Thermography, GPS and basketball: ankle sprain case study.
The combination of thermography with other technologies, such as GPS, is one of the best allies to establish KPIs (Key Performance Indicators) in basketball to improve the processes of both injury recovery and injury prevention.
Nowadays, with the use of new technologies, as GPS or others tools, we have a large amount of data, which by itself does not provide value if the professional is not able to make sense of the information obtained (Figure 1). Therefore, relating different metrics that come from different technologies can help us to understand and establish an action protocol for decision making.
ThermoHuman in its eagerness to improve the thermography knowledge process and provide value is developing artificial intelligence algorithms for the management of the metrics that are most related to the risk of injury so that the professional can make the best decision (Figure 2).
Case study in professional basketball player monitoring with GPS and thermography
In this case, we bring you the combination of thermography with data extracted from basketball tasks analyzed with WIMU GPS devices (data provided by Marcos Cerveró), who have experience in analyzing the daily training workload in high performance sports.
The thermography analysis shows a state of relative balance in the analysis (-4MD / -3MD / -2MD) before the day of the injury. Thermal asymmetry is within surveillance parameters, with a hyperthermic signal towards the ankle to be injured, indicating that this structure has a greater demand. Furthermore, if we evaluate the data provided by WIMU three days before the competition the average thrust force (recorded in N) of the extremities indicates that the left ankle has had 7% more work than the contralateral ankle.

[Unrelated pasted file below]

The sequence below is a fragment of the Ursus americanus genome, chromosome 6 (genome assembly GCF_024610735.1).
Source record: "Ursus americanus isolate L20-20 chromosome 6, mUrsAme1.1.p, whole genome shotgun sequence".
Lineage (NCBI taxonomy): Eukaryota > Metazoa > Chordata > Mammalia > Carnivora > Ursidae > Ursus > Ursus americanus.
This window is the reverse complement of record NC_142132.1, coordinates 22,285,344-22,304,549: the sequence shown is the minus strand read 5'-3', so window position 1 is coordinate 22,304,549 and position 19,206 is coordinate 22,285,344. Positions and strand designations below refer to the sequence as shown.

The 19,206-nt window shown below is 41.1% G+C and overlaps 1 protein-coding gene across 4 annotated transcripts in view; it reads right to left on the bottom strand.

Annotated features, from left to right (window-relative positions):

During the match, the devices are not yet allowed so we can not have GPS data, but the abrupt increase in temperature, measured with thermography, in the left ankle indicates the presence of a pathology that is confirmed by the clinical examination performed by the medical staff. A grade I sprain of the tibiofibular ligament is confirmed which, due to the competitive demands and the absence of loss of function and pain, will be treated with compression, cold, Indiba post-training, isometric exercises, bandaging and increased rotation in training, but the player does not stop his sporting activity.
What is observed on subsequent days, with the increase of 16% and 11% in the values of pushing force with the right leg during training tasks, is that the player will vary his displacement mechanics by exerting greater pushing force on the healthy limb, the right, in order to unconsciously protect the damaged structure.
Therefore, after an injury or a limitation of movement, it is important to assess the compensations that occur in order to evaluate how these biomechanical compensations can affect the other structures and not continue overloading a dysfunctional pattern.
For this purpose, thermography allows us to evaluate the follow-up not only of the injury itself, in this case in the following days a gradual reduction of the temperature accompanied by a reduction of the asymmetry in the impact is observed, but it should also be noted that thermography is likewise useful to control the compensations produced by the functional overload.
In this case, the analysis of two days after the injury shows us an alarm, thanks to the development of the alarm system, for the ankle itself and for the opposite ischiosural, i.e., as described by Piñonosa et al 2016, the anticipation of the deceleration of the body with the same step length by leaving more impact, predominantly requires an increase in the activity of the ischiosural complex (Colné & Thoumie, 2006).
Thermography is not only useful for the control of the injured tissue but it is also an ally in the detection of biomechanical compensations during the injury recovery process.
Especially in those cases where the competitive demands impose a high pace of training and competitions and players are exposed to continue their sports practice under unfavorable conditions.
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Colné, P., & Thoumie, P. (2006). Muscular compensation and lesion of the anterior cruciate ligament: Contribution of the soleus muscle during recovery from a forward fall. Clinical Biomechanics (Bristol, Avon), 21(8), 849-859. https://doi.org/10.1016/j.clinbiomech.2006.04.002
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